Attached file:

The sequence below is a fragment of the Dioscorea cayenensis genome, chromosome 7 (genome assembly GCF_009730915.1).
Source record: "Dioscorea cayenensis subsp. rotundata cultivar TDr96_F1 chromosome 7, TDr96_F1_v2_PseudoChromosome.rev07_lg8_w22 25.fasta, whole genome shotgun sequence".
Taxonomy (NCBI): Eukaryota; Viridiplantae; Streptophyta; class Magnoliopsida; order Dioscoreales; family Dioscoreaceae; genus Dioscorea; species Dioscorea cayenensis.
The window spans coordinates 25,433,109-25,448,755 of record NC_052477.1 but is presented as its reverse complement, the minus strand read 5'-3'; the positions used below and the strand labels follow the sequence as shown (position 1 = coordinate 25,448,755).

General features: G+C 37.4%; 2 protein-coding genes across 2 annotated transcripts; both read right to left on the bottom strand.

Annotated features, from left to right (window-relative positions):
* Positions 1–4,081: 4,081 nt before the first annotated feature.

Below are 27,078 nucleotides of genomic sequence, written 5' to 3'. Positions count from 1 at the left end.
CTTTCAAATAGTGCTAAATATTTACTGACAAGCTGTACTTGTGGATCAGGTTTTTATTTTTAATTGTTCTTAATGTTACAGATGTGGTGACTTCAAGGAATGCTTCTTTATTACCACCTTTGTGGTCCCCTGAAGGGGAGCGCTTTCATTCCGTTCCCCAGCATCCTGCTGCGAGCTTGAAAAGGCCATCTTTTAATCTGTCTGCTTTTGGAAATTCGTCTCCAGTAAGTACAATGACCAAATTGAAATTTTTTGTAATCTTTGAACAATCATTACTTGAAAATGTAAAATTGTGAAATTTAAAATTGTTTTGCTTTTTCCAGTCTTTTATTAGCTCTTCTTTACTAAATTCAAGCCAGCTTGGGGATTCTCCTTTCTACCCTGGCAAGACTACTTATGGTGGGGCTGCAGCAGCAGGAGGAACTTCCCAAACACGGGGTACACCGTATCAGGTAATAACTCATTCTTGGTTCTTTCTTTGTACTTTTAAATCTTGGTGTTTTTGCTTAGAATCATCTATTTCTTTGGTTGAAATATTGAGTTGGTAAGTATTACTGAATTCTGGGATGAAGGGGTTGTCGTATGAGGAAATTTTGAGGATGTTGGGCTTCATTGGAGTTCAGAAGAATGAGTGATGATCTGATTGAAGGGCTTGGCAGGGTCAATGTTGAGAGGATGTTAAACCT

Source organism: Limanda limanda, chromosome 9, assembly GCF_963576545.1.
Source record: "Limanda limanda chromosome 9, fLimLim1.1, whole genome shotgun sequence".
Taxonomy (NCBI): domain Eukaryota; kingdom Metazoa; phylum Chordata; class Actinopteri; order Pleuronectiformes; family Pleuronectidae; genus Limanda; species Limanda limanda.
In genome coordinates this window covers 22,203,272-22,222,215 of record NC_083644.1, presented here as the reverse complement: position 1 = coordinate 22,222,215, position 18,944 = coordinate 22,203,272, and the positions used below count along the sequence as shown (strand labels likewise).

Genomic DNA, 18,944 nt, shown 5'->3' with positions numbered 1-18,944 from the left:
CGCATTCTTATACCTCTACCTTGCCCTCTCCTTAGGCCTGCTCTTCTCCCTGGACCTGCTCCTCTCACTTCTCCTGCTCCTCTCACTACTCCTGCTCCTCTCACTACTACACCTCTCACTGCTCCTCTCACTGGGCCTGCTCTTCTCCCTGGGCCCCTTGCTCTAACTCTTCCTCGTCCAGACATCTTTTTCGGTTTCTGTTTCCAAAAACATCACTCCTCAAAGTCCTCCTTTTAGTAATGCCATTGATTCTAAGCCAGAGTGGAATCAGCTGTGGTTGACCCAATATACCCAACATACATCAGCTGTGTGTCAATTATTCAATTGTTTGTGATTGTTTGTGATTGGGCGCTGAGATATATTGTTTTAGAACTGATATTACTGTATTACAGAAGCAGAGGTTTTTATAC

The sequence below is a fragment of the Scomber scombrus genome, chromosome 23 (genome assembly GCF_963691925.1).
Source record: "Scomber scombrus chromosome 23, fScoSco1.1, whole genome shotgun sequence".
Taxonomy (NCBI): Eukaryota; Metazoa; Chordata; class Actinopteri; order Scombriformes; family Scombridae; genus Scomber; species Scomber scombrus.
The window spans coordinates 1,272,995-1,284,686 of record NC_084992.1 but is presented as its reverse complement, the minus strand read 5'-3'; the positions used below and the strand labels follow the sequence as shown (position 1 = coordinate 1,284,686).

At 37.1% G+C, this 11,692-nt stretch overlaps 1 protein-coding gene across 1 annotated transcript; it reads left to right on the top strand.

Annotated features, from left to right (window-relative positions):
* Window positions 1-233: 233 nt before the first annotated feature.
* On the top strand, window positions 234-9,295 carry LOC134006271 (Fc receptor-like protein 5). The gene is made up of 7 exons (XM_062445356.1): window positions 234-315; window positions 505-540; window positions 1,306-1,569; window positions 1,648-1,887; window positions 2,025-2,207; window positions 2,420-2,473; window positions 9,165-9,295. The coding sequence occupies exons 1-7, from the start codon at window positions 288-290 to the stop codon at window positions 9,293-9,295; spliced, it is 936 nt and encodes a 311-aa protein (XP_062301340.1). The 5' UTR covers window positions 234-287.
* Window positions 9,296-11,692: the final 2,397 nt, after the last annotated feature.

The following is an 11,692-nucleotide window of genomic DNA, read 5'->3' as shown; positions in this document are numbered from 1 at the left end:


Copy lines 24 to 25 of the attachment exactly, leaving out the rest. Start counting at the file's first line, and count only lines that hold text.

* Window positions 9,296-11,692: the final 2,397 nt, after the last annotated feature.

The following is an 11,692-nucleotide window of genomic DNA, read 5'->3' as shown; positions in this document are numbered from 1 at the left end: